Cholent is the Yiddish word for Hamim, the traditional Jewish stew that is simmered overnight for over twelve hours so that it can be eaten on Sabbath, the Jewish day of rest. The cholent recipe was developed over a long period of time and is in accordance with the age old Jewish custom which forbids cooking on the Sabbath. The pot of cholent is boiled the preceding day and kept warm by placing it on a hot plate or a slow cooker until it gets to be consumed on Saturday.
The cholent recipe has a number of variations. However, both the Ashkenazi as well as the Sephardi Jews prepare it according to the ancient traditions. A good amount of meat, potatoes, barley and beans go into the cholent. The Sephardi cuisine uses chicken instead of beef and substitutes rice for the beans and barley. Whole eggs in their shells are often added to the stew by the Sephardi Jews. The Ashkenazi variety of cholent, on the other hand, contains sausages in casings known as kishke or helzel. The slow method of cooking helps in the mingling of different flavors which gives the cholent its characteristic taste.
History Of Cholent Recipe
The writings of Rabbi Yitzhak speak of the Ashkenazi cholent eaten in Vienna. The Jews residing in Eastern Europe had put the raw ingredients required for making the stew into a pot which was then cooked on the oven of the local baker all through the night. The Jews of Morocco also followed a similar tradition with the stew being cooked slowly at the local bakery.
Ingredients And Popular Cholent Recipe
The ingredients used in preparing the cholent vary from cuisine to cuisine. The main variations of the stew differ considerably from each other with the Jews of Europe preferring their own method of cooking and the ones from the Middle East sticking to their own recipes.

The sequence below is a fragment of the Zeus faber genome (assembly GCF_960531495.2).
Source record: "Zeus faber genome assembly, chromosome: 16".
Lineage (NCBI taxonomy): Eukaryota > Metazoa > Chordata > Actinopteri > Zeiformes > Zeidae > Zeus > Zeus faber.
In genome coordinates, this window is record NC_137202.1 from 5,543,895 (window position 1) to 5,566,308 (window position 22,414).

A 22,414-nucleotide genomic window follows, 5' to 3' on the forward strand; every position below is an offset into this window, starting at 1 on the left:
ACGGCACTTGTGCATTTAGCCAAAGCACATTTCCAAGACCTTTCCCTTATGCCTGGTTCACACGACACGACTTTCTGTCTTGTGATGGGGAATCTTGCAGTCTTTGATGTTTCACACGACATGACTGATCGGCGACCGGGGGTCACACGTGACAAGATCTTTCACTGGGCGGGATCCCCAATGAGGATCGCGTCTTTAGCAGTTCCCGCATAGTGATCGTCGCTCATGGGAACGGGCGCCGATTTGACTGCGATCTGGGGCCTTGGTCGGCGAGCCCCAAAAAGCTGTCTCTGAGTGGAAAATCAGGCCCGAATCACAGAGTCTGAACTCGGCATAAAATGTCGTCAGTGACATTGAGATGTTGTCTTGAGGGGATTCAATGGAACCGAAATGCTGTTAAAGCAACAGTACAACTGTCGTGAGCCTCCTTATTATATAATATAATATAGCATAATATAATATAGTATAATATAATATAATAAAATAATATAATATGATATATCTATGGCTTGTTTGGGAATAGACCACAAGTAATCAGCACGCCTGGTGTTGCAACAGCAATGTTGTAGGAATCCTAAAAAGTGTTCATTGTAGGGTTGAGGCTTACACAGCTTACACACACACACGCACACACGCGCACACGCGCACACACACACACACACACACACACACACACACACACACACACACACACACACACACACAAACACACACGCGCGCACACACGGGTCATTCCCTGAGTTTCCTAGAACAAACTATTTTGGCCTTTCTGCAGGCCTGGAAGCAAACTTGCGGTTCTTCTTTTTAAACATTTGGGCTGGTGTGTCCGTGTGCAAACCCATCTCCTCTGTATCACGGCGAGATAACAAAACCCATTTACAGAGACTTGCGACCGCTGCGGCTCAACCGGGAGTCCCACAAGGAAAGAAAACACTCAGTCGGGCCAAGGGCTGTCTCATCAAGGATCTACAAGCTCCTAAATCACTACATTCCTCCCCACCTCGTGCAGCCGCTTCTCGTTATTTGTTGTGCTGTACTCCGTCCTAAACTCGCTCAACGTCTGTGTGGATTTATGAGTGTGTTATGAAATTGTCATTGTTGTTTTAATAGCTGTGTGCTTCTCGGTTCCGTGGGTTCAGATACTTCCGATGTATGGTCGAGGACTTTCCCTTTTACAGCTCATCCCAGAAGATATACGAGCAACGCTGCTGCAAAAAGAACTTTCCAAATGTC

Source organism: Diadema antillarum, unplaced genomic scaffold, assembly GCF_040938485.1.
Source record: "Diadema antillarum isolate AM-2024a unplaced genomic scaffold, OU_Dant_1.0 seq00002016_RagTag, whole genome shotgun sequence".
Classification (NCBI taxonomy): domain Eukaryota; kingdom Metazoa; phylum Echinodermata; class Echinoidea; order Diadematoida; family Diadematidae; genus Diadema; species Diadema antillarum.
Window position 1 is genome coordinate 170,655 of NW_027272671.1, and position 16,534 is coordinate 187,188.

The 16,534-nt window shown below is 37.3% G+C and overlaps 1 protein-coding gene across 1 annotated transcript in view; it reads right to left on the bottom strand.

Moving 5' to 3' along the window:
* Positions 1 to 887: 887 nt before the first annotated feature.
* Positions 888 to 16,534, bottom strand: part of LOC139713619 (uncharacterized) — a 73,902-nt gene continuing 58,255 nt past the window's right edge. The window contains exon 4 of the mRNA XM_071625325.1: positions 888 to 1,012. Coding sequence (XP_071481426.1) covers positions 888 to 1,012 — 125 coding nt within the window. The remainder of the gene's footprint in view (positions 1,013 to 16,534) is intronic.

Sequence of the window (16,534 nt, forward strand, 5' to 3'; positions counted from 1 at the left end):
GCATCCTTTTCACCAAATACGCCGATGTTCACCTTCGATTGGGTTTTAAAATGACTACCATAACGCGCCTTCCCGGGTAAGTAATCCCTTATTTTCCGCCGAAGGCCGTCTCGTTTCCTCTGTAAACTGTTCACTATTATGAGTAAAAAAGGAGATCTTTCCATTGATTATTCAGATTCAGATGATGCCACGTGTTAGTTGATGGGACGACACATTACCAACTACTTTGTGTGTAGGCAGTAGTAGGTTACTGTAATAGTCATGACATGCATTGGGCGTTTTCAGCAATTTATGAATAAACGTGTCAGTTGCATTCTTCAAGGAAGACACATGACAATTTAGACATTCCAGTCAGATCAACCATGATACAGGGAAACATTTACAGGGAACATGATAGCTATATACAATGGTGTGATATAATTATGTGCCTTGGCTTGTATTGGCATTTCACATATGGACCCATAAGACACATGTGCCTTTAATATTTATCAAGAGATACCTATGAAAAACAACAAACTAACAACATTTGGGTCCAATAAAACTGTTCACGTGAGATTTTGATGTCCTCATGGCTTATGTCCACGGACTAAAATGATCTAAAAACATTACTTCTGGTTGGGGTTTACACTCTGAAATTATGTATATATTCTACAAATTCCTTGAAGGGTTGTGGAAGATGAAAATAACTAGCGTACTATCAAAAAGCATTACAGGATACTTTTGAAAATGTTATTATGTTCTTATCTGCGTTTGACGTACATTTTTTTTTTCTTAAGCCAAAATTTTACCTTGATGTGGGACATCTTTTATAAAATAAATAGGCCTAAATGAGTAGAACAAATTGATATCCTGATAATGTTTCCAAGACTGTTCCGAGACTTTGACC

• Ashkenazi Recipe- Beef, potatoes, beans and whole grains comprising barley, wheat or rice is usually cooked together in the form of a stew. While salt and pepper remain the traditional seasonings additional spices may be provided by paprika, tomatoes, carrots as well as a variety of sauces and ketchup. Some people also add whiskey or rum to the stew pot to enhance the flavor. However, it is the inclusion of small sausages that make the Ashkenazi recipe stand out from the others.
• Sephardi Recipe- The Jews from the Middle East prefer to use the Hebrew word, Hamim for the stew. The dish consists of chicken, potatoes and rice along with tomatoes, zucchini, green peppers and eggplants. The stew also contains chickpeas which act as a thickening agent. Cumin seeds and hot peppers are also used to spice the dish up. Garlic, cinnamon and allspice are added to the stew by the Moroccan Jews.
The German poet Heinrich Heine has written a poem on the cholent.